By Robin Y. Rivet, for Let’s Talk Plants! August 2023.
“They took all the trees Put 'em in a tree museum And they charged all the people An arm and a leg just to see 'em…” © Joni Mitchell – 1970
YouTube video link of Joni singing Big Yellow Taxi.
Did you know that a study from 2010 by the American Planning Association estimated that Los Angeles County had approximately 200 square miles of parking lots? It’s an enormous amount of pavement, which typically has few trees. In fact, it’s enough area that a national study suggested that when street parking spaces are included, some cities may actually have as many as 8 spaces for every vehicle. Public data for our county is incomplete, but imagine how many square miles of paved parking are in San Diego? Assuming it’s not quite a proportional equation, (given our slightly geographically smaller and less congested region), a guesstimate might be approximately 150 square miles of paved parking. In fairness, Los Angeles also paved its riverbed, and thankfully, we did not; but we don’t deserve bragging rights - just yet.
Believe it or not, back in 1988, the City of San Diego adopted a council resolution advising a 50% shading policy in parking lots (see page 8) within 15 years of planting, and those performance standards were updated in 2006. So, where did the trees go? In 2019, several tree advisory groups reviewed the municipal codes that expected parking lots to have considerable shade, but found enforcement was sorely lacking. Additionally, the County of San Diego’s Parking Design Manual also has requirements that every parking space should be within 30ft. of the trunk of a tree, but that’s not happening either. The worst offenders seem to be municipal, military lands, strip malls, and even transportation hubs. Then there’s overly paved places that ought to care more about people’s needs - like houses of worship or school districts. Even Balboa Park’s large zoo lot suffers from excessive paving, but few trees. Unfortunately, when no one is looking, shade trees are omitted during development planning stages, get hacked or are subsequently removed. Why manage a few remaining trees when it seems expeditious to just pave them over? Last fall on one of the hottest days in September, the beautifully shaded University Square parking lot on University Avenue between 58th - 60th Streets lost over 50 mature Tipu trees - overnight. It’s become an urban crisis.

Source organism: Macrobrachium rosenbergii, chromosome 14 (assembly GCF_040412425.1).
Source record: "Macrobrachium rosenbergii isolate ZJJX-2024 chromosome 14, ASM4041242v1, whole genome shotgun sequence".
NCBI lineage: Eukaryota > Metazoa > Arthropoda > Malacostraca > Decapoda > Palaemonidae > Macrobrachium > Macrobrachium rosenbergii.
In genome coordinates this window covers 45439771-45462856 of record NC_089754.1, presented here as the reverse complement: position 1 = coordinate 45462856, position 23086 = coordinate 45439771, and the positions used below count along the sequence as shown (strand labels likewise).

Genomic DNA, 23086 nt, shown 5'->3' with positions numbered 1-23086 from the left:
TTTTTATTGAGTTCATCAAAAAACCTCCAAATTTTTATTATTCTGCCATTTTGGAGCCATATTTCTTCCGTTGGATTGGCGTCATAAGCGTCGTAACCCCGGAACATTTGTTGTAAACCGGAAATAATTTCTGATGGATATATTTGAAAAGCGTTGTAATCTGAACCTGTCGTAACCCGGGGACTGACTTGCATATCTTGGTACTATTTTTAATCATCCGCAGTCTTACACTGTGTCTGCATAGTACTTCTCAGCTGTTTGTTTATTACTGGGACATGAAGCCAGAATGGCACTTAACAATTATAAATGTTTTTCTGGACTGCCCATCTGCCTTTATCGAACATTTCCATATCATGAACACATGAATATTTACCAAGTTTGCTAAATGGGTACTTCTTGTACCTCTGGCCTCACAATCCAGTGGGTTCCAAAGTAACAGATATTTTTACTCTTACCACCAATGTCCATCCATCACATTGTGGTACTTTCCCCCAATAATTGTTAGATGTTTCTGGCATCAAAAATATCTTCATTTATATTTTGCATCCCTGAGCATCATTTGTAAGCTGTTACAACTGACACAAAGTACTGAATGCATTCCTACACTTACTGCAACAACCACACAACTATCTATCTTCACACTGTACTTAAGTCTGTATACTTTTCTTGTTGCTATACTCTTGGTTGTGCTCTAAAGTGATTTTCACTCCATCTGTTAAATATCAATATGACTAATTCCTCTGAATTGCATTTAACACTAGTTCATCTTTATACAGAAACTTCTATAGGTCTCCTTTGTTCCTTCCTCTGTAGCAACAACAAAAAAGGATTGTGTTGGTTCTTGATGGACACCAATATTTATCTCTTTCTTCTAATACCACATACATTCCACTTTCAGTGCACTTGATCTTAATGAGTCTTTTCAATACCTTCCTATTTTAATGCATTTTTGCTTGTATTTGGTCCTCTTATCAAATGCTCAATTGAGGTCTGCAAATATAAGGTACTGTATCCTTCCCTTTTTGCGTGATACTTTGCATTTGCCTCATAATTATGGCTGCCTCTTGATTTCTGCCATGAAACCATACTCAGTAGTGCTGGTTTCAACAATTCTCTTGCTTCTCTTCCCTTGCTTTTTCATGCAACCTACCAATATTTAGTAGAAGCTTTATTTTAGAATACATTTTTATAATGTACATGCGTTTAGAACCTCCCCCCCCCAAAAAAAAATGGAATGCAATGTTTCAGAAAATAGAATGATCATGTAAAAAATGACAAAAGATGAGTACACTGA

It’s not just California either. An area the size of Ohio was deemed impervious across the US in 2004. This not only increases urban heat islands but reduces groundwater recharge. Obstacles can be addressed. The need for PV should aim at commercial roof installations, but fewer parking lots, since trees cannot grow very well on top of buildings – and unshaded roofs continue to magnify heat. This article from a colleague in Davis nails the complicated issues and offers some thoughtful solutions. Ultimately, we’ll also need more street and private yard trees, plus more green parks as well as greener parking lots in our cities, but we must get started.
What if there was a statewide or even nationwide effort to de-pave? Most parking lots have room for many more, and larger trees; but developers who initially agree in principle to comply with municipal design, seem to find it convenient to shirk their responsibilities later. Citizens can provide the vision, report scofflaws and demand action from their representatives.
“… Don’t it always seem to go That you don’t know what you’ve got ‘til it’s gone They paved paradise And put up a parking lot.” © Big Yellow Taxi - J. Mitchell